Many Taiwanese female journalists have to deal with gendered online harassment and incivility in their work. Paromita Pain and Victoria Chen of the University of Texas at Austin, interviewed 25 female journalists on how they negotiate gender and professional identities.
Taiwanese media is one of the freest media in Asia, but also one of the most competitive. Men dominate most media, with rising numbers of female journalists.
Female journalists face incivility online, the study found. Negative comments related to appearance of the journalist were common. When a journalist made a mistake, the comments often mocked her appearance.
Incivility affected female journalist’s normal work routines. Along with online abuse, cultural norms on women’s roles discouraged them from promoting stories on social media and negatively affected their coverage of controversial issues, the researchers write.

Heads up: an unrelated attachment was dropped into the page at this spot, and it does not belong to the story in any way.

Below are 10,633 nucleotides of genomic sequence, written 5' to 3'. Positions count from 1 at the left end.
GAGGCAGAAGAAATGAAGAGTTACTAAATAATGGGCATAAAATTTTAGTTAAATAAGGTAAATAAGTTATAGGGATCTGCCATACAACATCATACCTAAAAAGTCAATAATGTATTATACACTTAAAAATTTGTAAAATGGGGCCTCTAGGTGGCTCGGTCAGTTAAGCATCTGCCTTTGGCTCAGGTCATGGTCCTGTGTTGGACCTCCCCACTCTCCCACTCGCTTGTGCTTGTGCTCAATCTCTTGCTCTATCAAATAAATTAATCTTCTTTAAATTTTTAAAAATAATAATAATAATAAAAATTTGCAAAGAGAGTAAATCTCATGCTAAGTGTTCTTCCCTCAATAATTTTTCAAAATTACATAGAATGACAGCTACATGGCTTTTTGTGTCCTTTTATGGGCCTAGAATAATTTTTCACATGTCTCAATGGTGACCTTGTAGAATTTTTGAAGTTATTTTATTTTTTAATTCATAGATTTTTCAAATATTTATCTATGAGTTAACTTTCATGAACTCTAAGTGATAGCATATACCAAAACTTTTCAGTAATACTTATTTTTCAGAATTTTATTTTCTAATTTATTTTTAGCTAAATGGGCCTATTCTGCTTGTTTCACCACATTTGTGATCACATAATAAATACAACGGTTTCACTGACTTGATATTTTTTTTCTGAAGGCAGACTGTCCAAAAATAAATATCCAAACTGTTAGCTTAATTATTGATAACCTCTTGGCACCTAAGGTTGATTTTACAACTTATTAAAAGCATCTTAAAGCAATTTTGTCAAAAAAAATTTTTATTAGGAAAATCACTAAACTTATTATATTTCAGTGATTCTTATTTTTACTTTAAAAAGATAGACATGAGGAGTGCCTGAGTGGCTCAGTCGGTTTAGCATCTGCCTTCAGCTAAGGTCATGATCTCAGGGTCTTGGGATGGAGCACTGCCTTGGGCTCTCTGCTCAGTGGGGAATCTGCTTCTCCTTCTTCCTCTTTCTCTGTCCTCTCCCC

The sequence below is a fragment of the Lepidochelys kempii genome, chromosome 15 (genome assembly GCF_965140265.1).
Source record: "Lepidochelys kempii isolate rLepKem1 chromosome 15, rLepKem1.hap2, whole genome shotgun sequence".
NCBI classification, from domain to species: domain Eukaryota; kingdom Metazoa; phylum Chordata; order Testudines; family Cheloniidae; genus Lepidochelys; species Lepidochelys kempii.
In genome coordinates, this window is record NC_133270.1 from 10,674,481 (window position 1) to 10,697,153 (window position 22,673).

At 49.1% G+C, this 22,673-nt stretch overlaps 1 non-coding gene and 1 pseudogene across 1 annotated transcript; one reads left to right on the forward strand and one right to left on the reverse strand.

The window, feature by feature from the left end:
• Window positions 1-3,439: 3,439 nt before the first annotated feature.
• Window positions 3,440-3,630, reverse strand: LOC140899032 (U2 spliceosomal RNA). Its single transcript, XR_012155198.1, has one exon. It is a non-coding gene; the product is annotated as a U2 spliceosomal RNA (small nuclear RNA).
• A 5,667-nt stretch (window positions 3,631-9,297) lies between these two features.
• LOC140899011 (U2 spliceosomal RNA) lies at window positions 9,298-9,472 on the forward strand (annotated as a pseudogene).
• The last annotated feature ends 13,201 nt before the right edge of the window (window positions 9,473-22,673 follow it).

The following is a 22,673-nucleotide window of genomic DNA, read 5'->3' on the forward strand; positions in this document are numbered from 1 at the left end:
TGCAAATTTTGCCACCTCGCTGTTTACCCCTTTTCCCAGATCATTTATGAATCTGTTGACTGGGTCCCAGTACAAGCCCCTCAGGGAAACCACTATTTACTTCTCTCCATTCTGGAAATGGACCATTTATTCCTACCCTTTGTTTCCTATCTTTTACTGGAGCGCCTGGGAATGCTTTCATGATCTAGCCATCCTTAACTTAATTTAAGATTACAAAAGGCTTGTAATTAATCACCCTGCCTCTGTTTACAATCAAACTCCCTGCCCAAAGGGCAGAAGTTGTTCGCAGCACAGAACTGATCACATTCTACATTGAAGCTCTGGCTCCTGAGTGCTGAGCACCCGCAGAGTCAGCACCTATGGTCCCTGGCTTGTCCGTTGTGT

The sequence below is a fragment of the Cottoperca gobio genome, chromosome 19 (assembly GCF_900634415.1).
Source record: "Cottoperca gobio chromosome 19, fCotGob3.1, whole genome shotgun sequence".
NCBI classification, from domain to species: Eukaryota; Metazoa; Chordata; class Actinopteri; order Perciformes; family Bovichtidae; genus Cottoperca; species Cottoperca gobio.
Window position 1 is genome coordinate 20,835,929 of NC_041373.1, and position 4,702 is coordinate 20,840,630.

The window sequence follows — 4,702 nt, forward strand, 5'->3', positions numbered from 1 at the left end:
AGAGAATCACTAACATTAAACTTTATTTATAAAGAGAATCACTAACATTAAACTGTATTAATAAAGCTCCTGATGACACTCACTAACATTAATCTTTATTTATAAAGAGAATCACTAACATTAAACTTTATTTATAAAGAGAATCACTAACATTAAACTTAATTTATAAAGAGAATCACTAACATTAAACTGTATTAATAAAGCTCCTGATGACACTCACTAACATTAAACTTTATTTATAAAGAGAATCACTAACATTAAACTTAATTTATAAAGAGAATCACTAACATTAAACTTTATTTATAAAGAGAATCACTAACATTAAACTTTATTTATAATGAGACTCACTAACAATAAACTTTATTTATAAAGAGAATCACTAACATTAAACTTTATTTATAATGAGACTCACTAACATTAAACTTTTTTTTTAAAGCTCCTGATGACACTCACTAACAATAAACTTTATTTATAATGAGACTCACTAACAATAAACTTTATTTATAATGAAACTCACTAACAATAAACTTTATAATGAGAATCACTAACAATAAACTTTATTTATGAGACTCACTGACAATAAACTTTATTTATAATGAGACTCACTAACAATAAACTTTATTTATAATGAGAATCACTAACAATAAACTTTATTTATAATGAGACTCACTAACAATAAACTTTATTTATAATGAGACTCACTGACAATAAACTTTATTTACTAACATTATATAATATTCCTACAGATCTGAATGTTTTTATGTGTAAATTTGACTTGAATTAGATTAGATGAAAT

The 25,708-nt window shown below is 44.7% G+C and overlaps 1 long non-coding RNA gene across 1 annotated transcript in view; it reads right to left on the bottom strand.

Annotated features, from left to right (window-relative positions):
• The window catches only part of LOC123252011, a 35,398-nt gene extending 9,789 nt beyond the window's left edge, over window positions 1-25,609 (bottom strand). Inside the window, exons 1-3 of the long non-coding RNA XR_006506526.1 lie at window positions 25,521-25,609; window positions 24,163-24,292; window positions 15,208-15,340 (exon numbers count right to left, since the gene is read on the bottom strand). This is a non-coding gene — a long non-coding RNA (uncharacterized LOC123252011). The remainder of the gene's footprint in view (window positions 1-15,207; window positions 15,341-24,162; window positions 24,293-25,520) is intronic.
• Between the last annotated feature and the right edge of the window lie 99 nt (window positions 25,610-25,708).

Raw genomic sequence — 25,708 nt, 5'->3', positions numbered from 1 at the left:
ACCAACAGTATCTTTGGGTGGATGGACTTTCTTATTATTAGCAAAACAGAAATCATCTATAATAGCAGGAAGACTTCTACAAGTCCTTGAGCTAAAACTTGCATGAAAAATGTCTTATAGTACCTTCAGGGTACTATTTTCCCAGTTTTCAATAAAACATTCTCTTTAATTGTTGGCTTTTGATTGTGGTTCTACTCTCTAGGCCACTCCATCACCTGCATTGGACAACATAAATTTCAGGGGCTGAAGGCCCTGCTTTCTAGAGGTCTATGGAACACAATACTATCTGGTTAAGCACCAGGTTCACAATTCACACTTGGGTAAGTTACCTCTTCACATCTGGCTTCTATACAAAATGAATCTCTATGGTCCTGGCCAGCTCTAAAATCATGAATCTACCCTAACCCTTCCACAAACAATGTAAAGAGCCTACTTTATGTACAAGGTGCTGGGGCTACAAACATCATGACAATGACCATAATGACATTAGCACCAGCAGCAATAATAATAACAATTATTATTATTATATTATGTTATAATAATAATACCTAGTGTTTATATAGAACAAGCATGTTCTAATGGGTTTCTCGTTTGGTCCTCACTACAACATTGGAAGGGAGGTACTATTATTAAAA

In some cases, gender was seen as providing advantages, such as gaining better access to some sources who preferred to talk to women. These gains were still seen as a double-edged sword and patriarchal in nature.
Online commenting did not lead women to change their ways of reporting. But, when covering controversial issues, such as China, they were more careful and sometimes even avoided reporting on these issues because of the possible backlash it could cause, the researchers found.
The article “This Reporter is so Ugly, How can She Appear on TV?” was published in Journalism Practice and is available online (free abstract).
Picture: Another day at the office by Marcel Oosterwijk, license CC BY-SA 2.0, cropped